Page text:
Of course it will.

But is wheat, rice, or corn good for a carnivore?

Oh, and before you argue a dog is an omnivore like us (which they’re not), the same applies to veterinary-endorsed cat foods.

Nobody can dispute a cat is a carnivore, yet many Australian cat owners pay hand-over-fist for prescription cat foods made of grains.

It’s baffling, isn’t it!

What you really should be thinking

If your dog (or cat) has any of the conditions listed in the opening paragraph, from slight skin rashes to severe diet-related illnesses like diabetes, heart disease, or renal failure, then your best course of action is considering what they’ve been fed previously.

Diamond CARE review

I find Diamond CARE dog foods better than other options in the category. The range is cheaper than others, and the ingredients seem better.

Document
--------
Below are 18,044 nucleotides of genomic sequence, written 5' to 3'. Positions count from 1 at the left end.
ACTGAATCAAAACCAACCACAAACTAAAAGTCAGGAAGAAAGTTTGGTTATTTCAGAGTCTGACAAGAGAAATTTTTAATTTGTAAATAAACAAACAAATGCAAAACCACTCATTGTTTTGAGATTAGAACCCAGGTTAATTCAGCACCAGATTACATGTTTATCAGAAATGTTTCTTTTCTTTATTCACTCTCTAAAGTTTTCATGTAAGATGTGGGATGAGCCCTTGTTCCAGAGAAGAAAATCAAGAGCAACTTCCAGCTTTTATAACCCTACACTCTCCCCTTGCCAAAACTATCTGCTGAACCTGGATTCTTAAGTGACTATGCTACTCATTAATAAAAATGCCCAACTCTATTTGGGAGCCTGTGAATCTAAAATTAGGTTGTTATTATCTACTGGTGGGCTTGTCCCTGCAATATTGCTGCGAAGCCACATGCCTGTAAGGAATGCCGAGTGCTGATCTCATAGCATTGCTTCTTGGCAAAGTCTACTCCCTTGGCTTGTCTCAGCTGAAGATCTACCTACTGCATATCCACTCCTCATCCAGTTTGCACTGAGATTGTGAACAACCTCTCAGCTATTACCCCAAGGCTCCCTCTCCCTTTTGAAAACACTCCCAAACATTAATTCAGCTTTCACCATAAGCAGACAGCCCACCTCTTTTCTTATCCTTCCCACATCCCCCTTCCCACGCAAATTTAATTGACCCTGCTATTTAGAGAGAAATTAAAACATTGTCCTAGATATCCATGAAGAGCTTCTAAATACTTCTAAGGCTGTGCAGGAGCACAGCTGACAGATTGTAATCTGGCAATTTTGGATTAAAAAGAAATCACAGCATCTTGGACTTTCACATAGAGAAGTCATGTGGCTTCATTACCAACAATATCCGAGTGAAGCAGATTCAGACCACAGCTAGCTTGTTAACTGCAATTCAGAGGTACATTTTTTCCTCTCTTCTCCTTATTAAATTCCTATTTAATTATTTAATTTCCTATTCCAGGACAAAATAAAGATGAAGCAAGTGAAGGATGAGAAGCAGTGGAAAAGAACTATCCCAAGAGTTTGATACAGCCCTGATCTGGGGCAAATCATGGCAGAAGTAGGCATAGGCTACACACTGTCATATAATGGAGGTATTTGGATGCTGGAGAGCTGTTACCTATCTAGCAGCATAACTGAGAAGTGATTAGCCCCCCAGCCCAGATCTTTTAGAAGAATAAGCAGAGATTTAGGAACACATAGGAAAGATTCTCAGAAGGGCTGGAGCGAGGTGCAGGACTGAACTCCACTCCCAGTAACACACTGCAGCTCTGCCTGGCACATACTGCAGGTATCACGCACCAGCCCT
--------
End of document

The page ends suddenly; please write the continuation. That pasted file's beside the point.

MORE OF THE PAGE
At the very least, they’re not packed with cereal grains or multiple inclusions of corn.

For the sake of this Diamond CARE dog food review we’ll take a look at the Weight Management formula, but whichever one you’re interested in take a look at the ingredients and see what you think – they do differ.

Diamond CARE Dog Food Review

Starting with the positives, I find all the ingredients in Diamond CARE pretty good.

The Diamond company (who also make the excellent Taste of the Wild brand) have a great long standing reputation for quality and affordability, so that’s important to us dog owners – we want to know the dog food we’re feeding is safe.

However, don’t go believing there’s lots of meat in Diamond CARE dog foods, because that doesn’t appear to be the case.